The Daily Beast, the Daily Mail, and New York magazine stories about the new book Seven Sisters Style by Rebecca C. Tuite highlight the role of Vassar in helping create the iconic women’s college fashion style. The book says the “preppy” looks worn by college women since the early part of the 20th century inspired top designers such as Ralph Lauren. The Google Cultural Institute feature “Game Changers: Women & Sports” noted Vassar’s sports programs for women, while U.S. News & World Report recognized the college’s low student-to-faculty ratio—8:1—in a recent listing and article.
The New York Times, BroadwayWorld.com, and TheaterMania.com covered the 30th season of Powerhouse Theater. Running from June 20 through July 27, the production lineup includes The Babylon Line, In Your Arms, and The Listener.
The Poughkeepsie Journal announced the reopening of the Juliet Theater as the new college store—scheduled to open in August.
Paula Madison ’74, former owner of the WNBA’s Los Angeles Sparks and primary owner of the Africa Channel, wrote a CNN opinion piece about the “plantation mentality” of Los Angeles Clippers owner Donald Sterling.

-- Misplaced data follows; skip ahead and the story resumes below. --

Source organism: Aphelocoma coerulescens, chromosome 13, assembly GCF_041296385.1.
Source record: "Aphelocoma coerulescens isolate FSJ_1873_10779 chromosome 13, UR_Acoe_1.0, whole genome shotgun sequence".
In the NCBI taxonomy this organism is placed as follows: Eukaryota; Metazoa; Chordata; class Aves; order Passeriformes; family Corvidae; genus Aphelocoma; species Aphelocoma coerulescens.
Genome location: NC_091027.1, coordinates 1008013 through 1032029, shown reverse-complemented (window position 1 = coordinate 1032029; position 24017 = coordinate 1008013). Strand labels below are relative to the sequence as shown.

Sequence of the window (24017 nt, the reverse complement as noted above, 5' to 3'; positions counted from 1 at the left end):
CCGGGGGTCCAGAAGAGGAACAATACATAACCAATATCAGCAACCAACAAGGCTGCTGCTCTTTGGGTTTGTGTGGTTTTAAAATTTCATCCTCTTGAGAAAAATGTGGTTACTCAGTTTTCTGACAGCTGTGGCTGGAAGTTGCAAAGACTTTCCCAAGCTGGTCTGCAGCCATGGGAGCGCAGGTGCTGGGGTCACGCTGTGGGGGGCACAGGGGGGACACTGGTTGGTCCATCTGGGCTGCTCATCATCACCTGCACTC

The Inquirer* featured a story about Shored Up, a Ben Kalina ’98 documentary about rising sea levels and superstorms that have wreaked havoc on the Eastern seaboard.
Literal Latte included Dog Trail, a poem by Benjamin Busch ’91, in its Spring 2014 issue. Busch is an author, poet, and essayist.
Slate magazine and the Chicago Tribune published the essay “The Sad Demise of Collegiate Fun” by Rebecca Schuman ’98. The opinion piece theorizes that college students don’t have enough fun. Slate also published “Will Digital Humanities #Disrupt the University?” about those who support and loathe the use of technology within the humanities.
Lonna Saunders ’74 cited Vassar and fellow alumna Meryl Streep ’71 in her Huffington Post article “Happy ‘Bridges’ Birthday Kelli O’Hara!” Saunders, an attorney, writer, and broadcaster, writes about the Tony-nominated The Bridges of Madison County musical on Broadway.
The New York Times mentioned dancer Mickey Mahar ’12 in an article about “Age & Beauty Part 1: Mid-Career Artist/Suicide Note or &:-/,” performed at the 2014 Biennial at the Whitney Museum of American Art. The piece is created by choreographer Miguel Gutierrez and features Mahar.
Elizabeth Vianna ’89, winemaker at Napa Valley’s Chimney Rock, is featured in the PBS series Vintage: Napa Valley 2012.
Dan Bucatinsky ’87 will be honored by Lambda Legal with the Celebrity in the Spotlight Liberty Award, as reported by the Hollywood Reporter. The award recognizes individuals whose public advocacy and work has furthered the vision of civil rights for lesbians, gay men, bisexuals, transgender people, and those living with HIV/AIDS.